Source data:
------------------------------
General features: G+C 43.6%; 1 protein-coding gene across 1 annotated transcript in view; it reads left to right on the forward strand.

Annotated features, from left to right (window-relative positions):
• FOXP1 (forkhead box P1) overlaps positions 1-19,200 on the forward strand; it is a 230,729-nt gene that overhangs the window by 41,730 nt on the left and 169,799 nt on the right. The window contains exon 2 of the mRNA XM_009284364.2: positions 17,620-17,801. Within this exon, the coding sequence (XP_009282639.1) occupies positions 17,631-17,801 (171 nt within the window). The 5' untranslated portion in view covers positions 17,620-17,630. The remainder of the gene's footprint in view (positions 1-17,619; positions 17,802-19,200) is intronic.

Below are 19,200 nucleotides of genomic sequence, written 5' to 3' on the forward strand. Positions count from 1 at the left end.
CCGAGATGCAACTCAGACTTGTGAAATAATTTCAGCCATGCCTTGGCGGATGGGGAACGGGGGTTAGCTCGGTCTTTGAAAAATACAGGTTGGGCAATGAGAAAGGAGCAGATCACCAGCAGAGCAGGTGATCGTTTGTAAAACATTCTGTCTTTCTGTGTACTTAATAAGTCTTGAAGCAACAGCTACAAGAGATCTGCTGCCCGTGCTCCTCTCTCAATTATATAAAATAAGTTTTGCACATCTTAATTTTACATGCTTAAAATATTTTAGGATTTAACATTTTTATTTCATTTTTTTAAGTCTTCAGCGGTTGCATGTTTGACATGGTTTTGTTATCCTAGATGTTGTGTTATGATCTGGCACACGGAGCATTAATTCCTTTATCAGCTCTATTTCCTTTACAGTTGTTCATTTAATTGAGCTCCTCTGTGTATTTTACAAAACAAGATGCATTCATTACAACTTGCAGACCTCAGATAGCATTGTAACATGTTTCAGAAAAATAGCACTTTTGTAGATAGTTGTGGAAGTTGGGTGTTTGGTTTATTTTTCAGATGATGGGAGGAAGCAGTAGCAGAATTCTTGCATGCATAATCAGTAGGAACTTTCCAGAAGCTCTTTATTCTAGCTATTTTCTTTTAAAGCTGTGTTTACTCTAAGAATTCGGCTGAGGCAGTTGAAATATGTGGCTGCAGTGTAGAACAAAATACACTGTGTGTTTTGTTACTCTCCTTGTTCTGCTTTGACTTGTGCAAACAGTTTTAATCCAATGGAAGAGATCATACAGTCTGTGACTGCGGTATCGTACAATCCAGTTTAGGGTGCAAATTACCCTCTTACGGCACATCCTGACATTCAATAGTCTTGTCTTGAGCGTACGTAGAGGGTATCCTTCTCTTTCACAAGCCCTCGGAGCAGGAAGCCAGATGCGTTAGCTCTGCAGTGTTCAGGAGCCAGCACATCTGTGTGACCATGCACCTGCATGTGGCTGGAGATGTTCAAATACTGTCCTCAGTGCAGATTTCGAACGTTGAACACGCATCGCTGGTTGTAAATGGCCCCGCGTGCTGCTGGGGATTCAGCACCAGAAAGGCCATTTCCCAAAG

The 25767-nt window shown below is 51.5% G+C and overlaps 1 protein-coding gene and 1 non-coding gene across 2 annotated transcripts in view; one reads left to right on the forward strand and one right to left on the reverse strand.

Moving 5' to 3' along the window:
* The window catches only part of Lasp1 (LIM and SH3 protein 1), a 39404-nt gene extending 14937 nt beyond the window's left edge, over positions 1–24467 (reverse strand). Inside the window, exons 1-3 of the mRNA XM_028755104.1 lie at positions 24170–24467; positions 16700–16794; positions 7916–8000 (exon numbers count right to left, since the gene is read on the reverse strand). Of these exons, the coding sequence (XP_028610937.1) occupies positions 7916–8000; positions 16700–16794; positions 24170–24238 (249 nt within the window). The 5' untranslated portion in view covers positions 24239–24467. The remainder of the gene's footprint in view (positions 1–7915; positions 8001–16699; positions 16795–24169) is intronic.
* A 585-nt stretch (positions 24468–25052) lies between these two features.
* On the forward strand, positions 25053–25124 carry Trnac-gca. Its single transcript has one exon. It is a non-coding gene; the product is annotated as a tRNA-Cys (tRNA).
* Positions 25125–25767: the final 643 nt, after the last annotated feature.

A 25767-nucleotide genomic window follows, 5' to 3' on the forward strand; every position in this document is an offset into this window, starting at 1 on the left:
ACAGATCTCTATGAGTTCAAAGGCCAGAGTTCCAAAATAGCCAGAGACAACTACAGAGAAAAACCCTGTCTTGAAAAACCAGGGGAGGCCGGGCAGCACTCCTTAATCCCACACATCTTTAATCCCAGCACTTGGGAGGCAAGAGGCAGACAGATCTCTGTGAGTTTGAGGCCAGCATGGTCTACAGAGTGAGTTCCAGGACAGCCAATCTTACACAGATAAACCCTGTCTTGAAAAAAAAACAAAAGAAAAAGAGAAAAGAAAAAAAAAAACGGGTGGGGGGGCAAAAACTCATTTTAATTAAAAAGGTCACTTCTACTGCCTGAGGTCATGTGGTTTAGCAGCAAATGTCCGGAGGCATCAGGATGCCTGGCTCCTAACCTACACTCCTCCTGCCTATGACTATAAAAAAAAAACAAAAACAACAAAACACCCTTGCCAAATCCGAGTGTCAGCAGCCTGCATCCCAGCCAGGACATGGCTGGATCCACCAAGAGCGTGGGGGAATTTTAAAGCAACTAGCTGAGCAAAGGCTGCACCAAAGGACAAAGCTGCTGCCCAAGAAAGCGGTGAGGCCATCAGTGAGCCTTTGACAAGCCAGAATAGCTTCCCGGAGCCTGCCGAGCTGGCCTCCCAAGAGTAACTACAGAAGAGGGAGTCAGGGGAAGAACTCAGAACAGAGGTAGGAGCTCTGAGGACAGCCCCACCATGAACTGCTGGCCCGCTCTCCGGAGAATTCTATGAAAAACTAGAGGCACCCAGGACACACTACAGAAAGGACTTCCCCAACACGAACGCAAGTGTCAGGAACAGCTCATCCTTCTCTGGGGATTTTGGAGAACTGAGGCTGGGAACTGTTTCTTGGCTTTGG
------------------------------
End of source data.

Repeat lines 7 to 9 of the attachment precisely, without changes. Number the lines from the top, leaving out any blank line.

Moving 5' to 3' along the window:
* The window catches only part of Lasp1 (LIM and SH3 protein 1), a 39404-nt gene extending 14937 nt beyond the window's left edge, over positions 1–24467 (reverse strand). Inside the window, exons 1-3 of the mRNA XM_028755104.1 lie at positions 24170–24467; positions 16700–16794; positions 7916–8000 (exon numbers count right to left, since the gene is read on the reverse strand). Of these exons, the coding sequence (XP_028610937.1) occupies positions 7916–8000; positions 16700–16794; positions 24170–24238 (249 nt within the window). The 5' untranslated portion in view covers positions 24239–24467. The remainder of the gene's footprint in view (positions 1–7915; positions 8001–16699; positions 16795–24169) is intronic.
* A 585-nt stretch (positions 24468–25052) lies between these two features.